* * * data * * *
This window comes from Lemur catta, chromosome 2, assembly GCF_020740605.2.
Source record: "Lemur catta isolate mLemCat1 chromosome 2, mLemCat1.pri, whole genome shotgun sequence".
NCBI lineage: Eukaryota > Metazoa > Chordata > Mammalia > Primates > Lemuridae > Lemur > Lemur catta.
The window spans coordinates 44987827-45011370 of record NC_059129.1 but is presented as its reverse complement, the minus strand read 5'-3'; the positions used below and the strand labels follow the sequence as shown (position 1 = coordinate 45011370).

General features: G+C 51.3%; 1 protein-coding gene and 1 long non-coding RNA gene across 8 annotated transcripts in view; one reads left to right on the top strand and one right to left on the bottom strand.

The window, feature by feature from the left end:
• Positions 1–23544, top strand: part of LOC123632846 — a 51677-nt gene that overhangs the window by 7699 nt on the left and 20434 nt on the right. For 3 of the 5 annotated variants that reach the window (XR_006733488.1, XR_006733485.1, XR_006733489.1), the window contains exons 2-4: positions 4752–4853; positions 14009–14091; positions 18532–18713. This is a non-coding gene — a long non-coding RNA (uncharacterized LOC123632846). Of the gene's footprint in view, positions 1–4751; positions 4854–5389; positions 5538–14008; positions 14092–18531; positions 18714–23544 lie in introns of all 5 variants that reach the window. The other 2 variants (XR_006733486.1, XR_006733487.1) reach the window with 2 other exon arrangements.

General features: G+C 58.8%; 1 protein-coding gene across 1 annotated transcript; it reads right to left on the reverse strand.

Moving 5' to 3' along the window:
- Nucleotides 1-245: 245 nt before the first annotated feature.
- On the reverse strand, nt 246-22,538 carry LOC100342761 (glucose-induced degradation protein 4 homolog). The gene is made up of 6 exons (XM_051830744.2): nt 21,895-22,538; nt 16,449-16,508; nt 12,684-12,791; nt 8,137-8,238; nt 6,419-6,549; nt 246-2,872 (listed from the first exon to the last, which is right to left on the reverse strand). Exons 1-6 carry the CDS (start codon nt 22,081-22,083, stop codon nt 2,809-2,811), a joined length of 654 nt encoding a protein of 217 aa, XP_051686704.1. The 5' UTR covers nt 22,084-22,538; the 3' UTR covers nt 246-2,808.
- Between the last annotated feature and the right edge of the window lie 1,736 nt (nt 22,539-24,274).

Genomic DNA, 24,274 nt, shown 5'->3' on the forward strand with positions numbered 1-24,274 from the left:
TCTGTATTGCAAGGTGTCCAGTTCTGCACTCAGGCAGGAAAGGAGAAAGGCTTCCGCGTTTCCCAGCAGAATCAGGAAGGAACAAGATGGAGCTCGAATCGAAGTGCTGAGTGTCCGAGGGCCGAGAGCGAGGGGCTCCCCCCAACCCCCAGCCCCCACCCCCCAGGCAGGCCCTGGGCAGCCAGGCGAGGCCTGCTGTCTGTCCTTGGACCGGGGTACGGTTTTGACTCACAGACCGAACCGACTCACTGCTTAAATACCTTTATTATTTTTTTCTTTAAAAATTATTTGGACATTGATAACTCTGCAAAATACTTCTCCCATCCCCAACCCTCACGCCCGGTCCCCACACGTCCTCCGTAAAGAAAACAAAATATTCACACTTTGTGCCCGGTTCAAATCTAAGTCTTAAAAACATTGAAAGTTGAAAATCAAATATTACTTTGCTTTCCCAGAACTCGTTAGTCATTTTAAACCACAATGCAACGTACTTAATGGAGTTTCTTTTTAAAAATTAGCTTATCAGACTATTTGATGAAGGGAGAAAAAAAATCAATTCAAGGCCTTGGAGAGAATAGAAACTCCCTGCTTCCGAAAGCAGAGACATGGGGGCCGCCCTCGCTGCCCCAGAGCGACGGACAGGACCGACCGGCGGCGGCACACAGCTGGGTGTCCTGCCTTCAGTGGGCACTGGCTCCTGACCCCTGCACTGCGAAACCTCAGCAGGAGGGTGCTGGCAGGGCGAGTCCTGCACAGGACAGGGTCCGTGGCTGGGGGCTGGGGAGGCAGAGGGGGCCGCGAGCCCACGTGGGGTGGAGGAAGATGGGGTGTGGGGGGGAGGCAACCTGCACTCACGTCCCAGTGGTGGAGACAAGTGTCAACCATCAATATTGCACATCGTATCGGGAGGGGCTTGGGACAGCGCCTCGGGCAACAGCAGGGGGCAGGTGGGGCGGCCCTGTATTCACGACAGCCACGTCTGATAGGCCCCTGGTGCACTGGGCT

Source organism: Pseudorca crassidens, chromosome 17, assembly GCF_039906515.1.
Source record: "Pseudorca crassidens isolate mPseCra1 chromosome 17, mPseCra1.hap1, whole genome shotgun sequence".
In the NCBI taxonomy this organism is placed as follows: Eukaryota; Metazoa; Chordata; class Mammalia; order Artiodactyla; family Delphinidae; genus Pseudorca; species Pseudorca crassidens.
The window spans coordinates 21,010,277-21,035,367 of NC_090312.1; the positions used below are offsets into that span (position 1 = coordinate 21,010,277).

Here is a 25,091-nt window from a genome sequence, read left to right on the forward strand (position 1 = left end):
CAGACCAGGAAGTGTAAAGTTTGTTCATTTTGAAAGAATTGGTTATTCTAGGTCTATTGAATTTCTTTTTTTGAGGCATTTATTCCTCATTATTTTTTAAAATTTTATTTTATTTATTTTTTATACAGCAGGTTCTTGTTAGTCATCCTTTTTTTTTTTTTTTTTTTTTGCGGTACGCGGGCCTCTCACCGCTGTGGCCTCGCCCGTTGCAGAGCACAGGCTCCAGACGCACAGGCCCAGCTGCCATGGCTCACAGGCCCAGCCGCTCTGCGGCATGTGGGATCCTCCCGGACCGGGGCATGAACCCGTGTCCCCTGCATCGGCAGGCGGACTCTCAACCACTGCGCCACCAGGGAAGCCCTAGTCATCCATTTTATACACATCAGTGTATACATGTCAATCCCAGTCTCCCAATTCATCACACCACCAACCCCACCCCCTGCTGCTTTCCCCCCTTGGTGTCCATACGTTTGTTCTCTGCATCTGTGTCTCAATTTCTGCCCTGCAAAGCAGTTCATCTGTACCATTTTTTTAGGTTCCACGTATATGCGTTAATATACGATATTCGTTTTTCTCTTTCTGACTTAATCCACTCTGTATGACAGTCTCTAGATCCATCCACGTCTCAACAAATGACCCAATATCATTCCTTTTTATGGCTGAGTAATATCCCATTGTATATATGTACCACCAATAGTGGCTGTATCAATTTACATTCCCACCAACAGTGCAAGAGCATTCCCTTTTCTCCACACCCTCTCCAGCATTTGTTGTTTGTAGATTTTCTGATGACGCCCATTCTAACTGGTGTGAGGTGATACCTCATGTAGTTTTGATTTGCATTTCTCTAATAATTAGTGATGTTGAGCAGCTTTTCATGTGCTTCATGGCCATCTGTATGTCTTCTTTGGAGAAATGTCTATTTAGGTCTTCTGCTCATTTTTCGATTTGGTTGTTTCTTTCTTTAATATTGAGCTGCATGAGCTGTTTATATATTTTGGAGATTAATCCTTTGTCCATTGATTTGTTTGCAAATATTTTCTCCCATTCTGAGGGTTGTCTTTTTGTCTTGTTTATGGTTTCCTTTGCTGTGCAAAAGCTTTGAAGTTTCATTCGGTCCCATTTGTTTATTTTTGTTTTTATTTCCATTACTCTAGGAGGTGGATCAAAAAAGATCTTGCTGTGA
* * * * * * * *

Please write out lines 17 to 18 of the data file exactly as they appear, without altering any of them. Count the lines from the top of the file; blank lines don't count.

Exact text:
In the NCBI taxonomy this organism is placed as follows: Eukaryota; Metazoa; Chordata; class Mammalia; order Artiodactyla; family Delphinidae; genus Pseudorca; species Pseudorca crassidens.
The window spans coordinates 21,010,277-21,035,367 of NC_090312.1; the positions used below are offsets into that span (position 1 = coordinate 21,010,277).